In handling bullies, parent’s must keep in mind that they not only have to protect their child, but also make sure that their child is able to “save face” on the playground.
Clearly, there are some things to avoid in handling this situation.
- Listen to your child and reassure them.
- Tell your child to involve an authority figure such as a teacher, administrator, bus driver, or another adult, especially if the incident involves physical assault.
- Role play with your child alternative ways to defuse the situation – allowing your child to be the bully during the exercise.
- Find out where the incidents are taking place. Is there adult or school supervision? Is it adequate?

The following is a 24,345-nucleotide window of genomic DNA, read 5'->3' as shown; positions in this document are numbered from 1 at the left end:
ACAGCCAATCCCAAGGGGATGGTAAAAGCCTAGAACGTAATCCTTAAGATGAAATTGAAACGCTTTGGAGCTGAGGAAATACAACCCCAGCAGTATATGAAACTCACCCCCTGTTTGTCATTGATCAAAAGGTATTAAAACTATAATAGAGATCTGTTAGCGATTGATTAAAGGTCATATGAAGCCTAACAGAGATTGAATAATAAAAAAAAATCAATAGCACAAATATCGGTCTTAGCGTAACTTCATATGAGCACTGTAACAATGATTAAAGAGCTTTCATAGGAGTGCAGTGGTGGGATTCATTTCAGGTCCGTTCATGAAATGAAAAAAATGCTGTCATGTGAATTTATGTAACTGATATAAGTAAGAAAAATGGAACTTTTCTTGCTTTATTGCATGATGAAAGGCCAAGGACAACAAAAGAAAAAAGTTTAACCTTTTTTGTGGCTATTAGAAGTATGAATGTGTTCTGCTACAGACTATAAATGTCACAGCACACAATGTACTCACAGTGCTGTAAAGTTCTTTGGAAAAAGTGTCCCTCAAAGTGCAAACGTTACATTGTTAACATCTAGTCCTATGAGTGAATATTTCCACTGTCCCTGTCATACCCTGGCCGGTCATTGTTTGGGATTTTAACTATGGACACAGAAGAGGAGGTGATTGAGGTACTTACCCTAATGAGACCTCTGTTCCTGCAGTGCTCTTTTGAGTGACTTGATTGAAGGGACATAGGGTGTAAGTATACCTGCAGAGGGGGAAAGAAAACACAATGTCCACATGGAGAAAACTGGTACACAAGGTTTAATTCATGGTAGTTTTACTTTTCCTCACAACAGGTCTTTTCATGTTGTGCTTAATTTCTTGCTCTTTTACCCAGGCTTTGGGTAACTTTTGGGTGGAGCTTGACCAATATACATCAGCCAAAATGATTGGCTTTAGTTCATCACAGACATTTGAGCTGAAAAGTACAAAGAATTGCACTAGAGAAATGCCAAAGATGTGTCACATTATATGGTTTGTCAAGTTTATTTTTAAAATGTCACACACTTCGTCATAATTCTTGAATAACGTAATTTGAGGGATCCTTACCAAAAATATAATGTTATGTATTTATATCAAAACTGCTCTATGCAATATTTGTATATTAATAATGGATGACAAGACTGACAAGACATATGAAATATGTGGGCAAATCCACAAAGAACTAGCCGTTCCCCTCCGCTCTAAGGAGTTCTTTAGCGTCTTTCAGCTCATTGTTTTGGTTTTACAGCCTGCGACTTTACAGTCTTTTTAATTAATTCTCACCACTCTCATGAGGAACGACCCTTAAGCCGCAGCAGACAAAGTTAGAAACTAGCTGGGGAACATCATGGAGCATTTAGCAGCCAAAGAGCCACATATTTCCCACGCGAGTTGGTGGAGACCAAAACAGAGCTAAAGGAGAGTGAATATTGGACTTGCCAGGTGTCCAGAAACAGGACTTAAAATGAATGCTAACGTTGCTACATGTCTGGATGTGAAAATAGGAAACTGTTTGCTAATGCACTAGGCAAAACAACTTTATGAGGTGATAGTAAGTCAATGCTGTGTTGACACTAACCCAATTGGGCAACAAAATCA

- Telling your child to hit back sends the wrong message and could possibly create even more problems.
- Talking directly to the bully yourself creates a scenario where your child appears weak and can not handle his or her own problems. This could also make matters worse.
- Bullies know when and when not to strike. Even if an adult doesn’t see them, if your child says it happened, it probably did. If you see the event, send the message by giving a strong took that action will be taken.
- If you have been told by the school that your child is the bully, talk directly to the teachers and administration.
- Inquire as to the school district’s policy on bullying. If there is not one, talk to the parent’s organization or other school officials about the possibility of establishing one. Discuss the potential for teacher, student, and parent training on bullies in school.
Signs That Your Child May Be Bullied:
- Torn clothes
- Poor performance in school or other negative school behaviors
- Upset stomach before school or voicing they do not want to go to school
- Regression such as bedwetting or thumb-sucking
- Requests for more lunch money
- Inability to sleep at night.